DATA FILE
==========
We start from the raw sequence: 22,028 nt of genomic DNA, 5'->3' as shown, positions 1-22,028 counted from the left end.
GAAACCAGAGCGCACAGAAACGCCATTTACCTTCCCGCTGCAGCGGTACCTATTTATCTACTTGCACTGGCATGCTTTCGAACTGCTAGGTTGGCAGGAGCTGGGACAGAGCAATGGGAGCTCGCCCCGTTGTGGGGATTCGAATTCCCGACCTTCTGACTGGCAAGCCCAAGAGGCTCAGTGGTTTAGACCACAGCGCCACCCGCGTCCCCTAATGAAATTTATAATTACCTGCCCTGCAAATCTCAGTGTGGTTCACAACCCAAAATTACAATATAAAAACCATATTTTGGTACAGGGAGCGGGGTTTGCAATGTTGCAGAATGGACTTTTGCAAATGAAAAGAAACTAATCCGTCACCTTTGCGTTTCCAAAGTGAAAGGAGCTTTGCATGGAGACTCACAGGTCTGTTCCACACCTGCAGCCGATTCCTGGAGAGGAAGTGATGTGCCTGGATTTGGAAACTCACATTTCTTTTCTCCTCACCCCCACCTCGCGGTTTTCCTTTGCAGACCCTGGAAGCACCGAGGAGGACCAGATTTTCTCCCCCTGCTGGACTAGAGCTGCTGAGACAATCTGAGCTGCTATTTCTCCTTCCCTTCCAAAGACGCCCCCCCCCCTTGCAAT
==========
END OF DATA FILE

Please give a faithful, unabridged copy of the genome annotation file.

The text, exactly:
We start from the raw sequence: 22,028 nt of genomic DNA, 5'->3' as shown, positions 1-22,028 counted from the left end.
GAAACCAGAGCGCACAGAAACGCCATTTACCTTCCCGCTGCAGCGGTACCTATTTATCTACTTGCACTGGCATGCTTTCGAACTGCTAGGTTGGCAGGAGCTGGGACAGAGCAATGGGAGCTCGCCCCGTTGTGGGGATTCGAATTCCCGACCTTCTGACTGGCAAGCCCAAGAGGCTCAGTGGTTTAGACCACAGCGCCACCCGCGTCCCCTAATGAAATTTATAATTACCTGCCCTGCAAATCTCAGTGTGGTTCACAACCCAAAATTACAATATAAAAACCATATTTTGGTACAGGGAGCGGGGTTTGCAATGTTGCAGAATGGACTTTTGCAAATGAAAAGAAACTAATCCGTCACCTTTGCGTTTCCAAAGTGAAAGGAGCTTTGCATGGAGACTCACAGGTCTGTTCCACACCTGCAGCCGATTCCTGGAGAGGAAGTGATGTGCCTGGATTTGGAAACTCACATTTCTTTTCTCCTCACCCCCACCTCGCGGTTTTCCTTTGCAGACCCTGGAAGCACCGAGGAGGACCAGATTTTCTCCCCCTGCTGGACTAGAGCTGCTGAGACAATCTGAGCTGCTATTTCTCCTTCCCTTCCAAAGACGCCCCCCCCCCTTGCAAT